Closing the digital divide and bringing rural American’s the broadband they need and deserve is a challenging task. The geographic areas that contain unserved and underserved broadband is vast. To solve this problem, we need all the partnerships we can muster.
One of the most promising partnerships for this challenge is between rural telecom providers and rural electric/utility providers. Finley Engineering, a full-service engineering consultancy, is in a unique position to see this promise because the firm has significant business and clientele with both the rural telecom and electric industries.
Telecompetitor sat down with Mark Mrla to talk about this promise and Finley’s unique position in the marketplace. Mark is a director of strategy operations with Finley and works with clients all across the country on broadband projects.
Talk about these partnerships and the promise you see them bringing broadband to unserved and underserved rural markets?
Well, I think it’s natural for a variety of reasons. Both rural telecom and electric companies and cooperatives have a long history of serving rural America and bringing key services to it – electricity and telecommunications. Broadband is no different. So they have this history of doing the very thing that needs to be done today and they have the commitment to serve their community, no matter how small it may be. So you have all of these underserved and unserved communities that are being left behind and frankly, there’s no one better to do it. When you add that they have these complementary skills, it just seems like a natural.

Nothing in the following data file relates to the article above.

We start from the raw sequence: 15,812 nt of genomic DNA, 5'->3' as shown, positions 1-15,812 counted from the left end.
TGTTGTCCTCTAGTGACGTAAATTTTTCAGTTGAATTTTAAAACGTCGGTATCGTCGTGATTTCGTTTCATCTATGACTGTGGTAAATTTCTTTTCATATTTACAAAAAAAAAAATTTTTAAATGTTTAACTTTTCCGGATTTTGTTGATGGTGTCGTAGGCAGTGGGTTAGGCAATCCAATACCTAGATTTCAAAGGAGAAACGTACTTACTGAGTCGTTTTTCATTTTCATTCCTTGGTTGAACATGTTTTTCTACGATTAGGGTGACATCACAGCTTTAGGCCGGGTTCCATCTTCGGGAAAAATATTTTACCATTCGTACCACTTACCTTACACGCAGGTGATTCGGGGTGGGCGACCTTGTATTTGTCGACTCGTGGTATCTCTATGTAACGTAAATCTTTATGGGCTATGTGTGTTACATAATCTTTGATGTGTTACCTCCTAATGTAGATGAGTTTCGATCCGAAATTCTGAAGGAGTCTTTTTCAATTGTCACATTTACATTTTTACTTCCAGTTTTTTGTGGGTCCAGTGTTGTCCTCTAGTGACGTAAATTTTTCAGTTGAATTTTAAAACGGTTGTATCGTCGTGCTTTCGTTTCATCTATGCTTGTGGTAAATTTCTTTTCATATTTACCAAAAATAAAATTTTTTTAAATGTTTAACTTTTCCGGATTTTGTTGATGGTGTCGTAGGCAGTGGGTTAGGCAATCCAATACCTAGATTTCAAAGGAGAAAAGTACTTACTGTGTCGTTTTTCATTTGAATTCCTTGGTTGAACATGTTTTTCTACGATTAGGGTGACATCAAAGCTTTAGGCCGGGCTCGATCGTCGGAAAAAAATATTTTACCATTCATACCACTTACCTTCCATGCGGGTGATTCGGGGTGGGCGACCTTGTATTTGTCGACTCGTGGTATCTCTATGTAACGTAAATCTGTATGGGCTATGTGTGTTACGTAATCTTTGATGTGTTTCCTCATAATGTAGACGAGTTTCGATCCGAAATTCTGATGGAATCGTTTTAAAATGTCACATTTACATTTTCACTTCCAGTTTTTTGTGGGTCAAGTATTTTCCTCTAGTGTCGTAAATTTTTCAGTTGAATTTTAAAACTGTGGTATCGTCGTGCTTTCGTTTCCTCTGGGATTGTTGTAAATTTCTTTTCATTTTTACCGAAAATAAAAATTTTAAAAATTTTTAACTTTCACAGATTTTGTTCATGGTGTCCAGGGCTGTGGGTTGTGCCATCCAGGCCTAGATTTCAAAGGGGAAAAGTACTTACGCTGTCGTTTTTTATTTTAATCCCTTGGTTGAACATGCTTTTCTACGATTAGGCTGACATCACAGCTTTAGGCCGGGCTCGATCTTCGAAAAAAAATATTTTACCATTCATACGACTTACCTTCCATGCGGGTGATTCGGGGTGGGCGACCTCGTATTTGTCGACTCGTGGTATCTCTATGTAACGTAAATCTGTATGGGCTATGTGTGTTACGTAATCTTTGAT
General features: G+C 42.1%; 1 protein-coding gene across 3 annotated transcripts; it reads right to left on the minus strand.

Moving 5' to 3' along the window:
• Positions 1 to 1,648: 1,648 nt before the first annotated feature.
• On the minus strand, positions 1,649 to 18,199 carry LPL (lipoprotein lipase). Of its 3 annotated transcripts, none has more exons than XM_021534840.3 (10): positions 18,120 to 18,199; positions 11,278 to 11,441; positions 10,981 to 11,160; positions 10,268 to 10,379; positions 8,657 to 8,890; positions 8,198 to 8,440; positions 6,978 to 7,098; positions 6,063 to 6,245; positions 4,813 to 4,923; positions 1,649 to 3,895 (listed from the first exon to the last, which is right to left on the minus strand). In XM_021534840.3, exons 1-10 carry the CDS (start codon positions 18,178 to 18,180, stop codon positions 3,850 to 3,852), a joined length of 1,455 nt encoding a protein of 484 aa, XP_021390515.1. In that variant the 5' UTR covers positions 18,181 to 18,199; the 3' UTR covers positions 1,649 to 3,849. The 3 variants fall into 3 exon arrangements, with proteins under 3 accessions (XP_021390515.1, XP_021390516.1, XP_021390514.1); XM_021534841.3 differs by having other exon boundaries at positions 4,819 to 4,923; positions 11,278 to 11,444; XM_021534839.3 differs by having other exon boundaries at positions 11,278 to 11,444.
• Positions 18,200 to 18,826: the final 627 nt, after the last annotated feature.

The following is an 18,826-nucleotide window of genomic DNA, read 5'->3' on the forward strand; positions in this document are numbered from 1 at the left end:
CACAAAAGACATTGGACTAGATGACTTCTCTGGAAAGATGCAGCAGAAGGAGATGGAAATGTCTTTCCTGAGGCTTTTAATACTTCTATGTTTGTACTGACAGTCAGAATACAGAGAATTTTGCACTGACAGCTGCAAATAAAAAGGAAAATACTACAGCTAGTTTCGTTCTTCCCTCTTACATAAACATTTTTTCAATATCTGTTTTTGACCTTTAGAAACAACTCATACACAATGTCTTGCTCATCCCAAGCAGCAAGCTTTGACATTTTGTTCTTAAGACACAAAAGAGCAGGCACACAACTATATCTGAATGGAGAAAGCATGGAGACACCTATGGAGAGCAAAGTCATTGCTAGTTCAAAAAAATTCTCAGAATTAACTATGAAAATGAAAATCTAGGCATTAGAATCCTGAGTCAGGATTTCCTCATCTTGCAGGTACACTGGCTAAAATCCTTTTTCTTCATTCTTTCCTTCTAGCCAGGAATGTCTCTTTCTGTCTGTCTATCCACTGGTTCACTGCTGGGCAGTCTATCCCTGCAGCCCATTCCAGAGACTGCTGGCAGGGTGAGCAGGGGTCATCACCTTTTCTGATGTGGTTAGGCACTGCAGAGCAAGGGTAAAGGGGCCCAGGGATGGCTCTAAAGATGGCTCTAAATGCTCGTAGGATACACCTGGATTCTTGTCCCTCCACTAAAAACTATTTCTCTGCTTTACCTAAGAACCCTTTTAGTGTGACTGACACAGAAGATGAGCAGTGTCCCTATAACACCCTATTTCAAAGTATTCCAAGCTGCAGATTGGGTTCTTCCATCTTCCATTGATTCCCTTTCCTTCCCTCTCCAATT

Elaborate a little on what you mean by complementary skills?
Well, they both know how to build and operate physical networks in rural America, so they have the personnel to build and maintain infrastructure. Telcos have the telecommunications networking expertise and electrics often have access to funding, existing customer relationships, electric pole lines and many of them need more robust communications networks. So we think between the two of them, there’s often great synergies and most importantly, mutual commitment. You can leverage the best skills between the two.
So how do these partnerships get going?
We’ve seen really two models. The leadership of the two companies come together organically and begin exploring a partnership or joint venture. The other model we’ve seen is the facilitation model, where a third party like Finley, brings two companies together and facilitates discussions. That could be both formal or informal facilitation. There are a lot of organizations who can play this role. A lot of the government funding programs that are now out here are also driving these partnership discussions and facilitation. In some cases, a rural electric utility may pursue funding and find out either during the process or after, that a telco partnership could strengthen their project.
What is probably the most common key lesson learned that you’ve seen?